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Motorists concerned that automated vehicle technology is pushing down driving skills

A recent survey reveals a growing concern over the impact of automated technology in vehicles on driving skills.

According to the survey conducted by, an overwhelming 66% of drivers now have cars equipped with automation systems such as parking sensors and assisted parking, yet nearly a third believe that these conveniences are detracting from their driving abilities.

A striking 15% of motorists confess to depending on these technological aids every time they drive, highlighting a potential risk of accruing penalty points or even facing disqualification for over-reliance on such features. The advancement towards fully automated vehicles seems to exacerbate the issue, with 37% of novice drivers using assisted technology to ease the driving process, potentially missing out on mastering fundamental skills.

The statistics are telling: half of the respondents use assisted features routinely, with a quarter specifically depending on them for parking. This reliance suggests a diminishing proficiency in essential driving techniques like parallel parking, speed management, and braking, which are crucial for safe driving.

The reliance on technology does not come without its pitfalls. Accidents caused while using these aids could result in severe financial penalties for drivers. According to the Highway Code's rule 150, drivers must maintain control over their vehicle's assisted systems at all times, taking full responsibility for any incidents.

Despite 43% of motorists feeling more secure using these features, the distraction caused by touch screens is a concern for 34% of drivers. With penalties for driving without due care and attention ranging from disqualification to the accrual of points, the necessity for drivers to manage their reliance on technology becomes evident.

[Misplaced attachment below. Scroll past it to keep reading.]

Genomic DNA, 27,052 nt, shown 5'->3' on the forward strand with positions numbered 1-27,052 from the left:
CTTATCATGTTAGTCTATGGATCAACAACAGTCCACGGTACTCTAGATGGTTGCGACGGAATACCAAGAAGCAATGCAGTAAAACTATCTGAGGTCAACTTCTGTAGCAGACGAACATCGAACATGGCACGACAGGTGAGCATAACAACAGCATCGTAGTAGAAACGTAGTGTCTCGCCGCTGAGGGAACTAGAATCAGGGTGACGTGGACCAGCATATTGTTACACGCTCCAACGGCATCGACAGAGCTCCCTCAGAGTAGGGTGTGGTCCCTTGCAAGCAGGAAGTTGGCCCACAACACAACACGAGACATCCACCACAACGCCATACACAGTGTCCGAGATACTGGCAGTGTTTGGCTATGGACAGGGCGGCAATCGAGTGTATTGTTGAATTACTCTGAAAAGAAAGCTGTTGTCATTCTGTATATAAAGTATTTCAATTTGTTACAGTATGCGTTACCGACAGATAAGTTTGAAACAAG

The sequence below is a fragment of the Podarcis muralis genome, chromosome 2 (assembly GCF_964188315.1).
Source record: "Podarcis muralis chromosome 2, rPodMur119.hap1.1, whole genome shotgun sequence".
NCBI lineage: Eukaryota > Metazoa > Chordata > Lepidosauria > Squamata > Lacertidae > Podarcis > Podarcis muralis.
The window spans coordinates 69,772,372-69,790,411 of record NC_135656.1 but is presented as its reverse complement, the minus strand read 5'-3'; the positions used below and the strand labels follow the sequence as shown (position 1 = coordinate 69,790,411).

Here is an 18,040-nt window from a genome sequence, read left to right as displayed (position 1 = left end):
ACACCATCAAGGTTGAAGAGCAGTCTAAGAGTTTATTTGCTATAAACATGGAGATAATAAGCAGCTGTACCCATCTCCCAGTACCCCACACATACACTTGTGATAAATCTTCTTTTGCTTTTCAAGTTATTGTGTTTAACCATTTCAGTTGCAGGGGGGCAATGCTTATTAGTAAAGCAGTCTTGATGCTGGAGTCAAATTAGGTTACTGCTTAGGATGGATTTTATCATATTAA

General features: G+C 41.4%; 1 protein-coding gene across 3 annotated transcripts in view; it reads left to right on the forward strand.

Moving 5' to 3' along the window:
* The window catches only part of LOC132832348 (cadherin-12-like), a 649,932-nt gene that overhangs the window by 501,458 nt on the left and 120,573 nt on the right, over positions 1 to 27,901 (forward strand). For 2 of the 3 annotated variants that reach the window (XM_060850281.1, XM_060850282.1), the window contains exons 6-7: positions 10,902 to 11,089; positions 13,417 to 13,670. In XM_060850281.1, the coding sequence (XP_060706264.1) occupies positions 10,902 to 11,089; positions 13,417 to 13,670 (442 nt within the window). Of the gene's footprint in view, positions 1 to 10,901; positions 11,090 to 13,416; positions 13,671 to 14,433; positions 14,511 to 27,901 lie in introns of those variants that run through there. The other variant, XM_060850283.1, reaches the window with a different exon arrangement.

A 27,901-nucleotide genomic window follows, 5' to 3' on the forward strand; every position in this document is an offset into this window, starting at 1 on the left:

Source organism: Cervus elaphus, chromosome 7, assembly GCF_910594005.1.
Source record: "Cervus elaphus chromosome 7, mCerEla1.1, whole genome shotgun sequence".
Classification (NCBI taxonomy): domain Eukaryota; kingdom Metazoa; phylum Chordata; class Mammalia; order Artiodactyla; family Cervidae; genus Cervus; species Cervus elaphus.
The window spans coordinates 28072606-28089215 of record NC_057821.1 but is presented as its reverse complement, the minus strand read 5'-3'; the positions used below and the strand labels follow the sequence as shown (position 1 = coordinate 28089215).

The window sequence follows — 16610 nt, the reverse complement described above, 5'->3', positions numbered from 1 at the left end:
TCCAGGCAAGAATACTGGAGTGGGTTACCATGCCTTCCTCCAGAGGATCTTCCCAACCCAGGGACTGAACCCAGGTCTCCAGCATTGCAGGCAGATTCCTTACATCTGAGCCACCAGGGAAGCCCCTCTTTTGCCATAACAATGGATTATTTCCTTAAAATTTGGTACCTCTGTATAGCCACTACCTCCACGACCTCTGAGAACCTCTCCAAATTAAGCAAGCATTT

Insurance implications are also significant. Drivers are urged to inform their insurance providers about any automated technology in their vehicles, as failing to do so might invalidate their policies. Interestingly, features like parking sensors could potentially lower insurance premiums, provided they are declared.

Greg Wilson, CEO of car insurance comparison site, said: “Our survey results show the majority of people have some sort of automated technology in their cars, and many of them are relying on it regularly when it comes to basic driving skills. 


“Things like parallel parking, timely braking, cruise control and navigation have all been taken out of the drivers control by automated car systems. This raises a question around whether this is making us worse drivers, considering many of us are no longer practicing driving skills to complete these, sometimes tricky, manoeuvres. 


“Within our survey, 12% said with the advanced car technology they found themselves looking away from the road more often. Drivers must ensure they are following the Highway Code and that none of these assisted features are causing a distraction or lack of concentration. Failure to do so could land them with hefty fines, points on their license or even disqualification.


“When it comes to insurance, any drivers adding car technology systems must let their insurance provider know. This ensures their policy is accurate and up to date – failure to do so could lead to a void policy, leaving drivers unprotected should they need to make a claim.”


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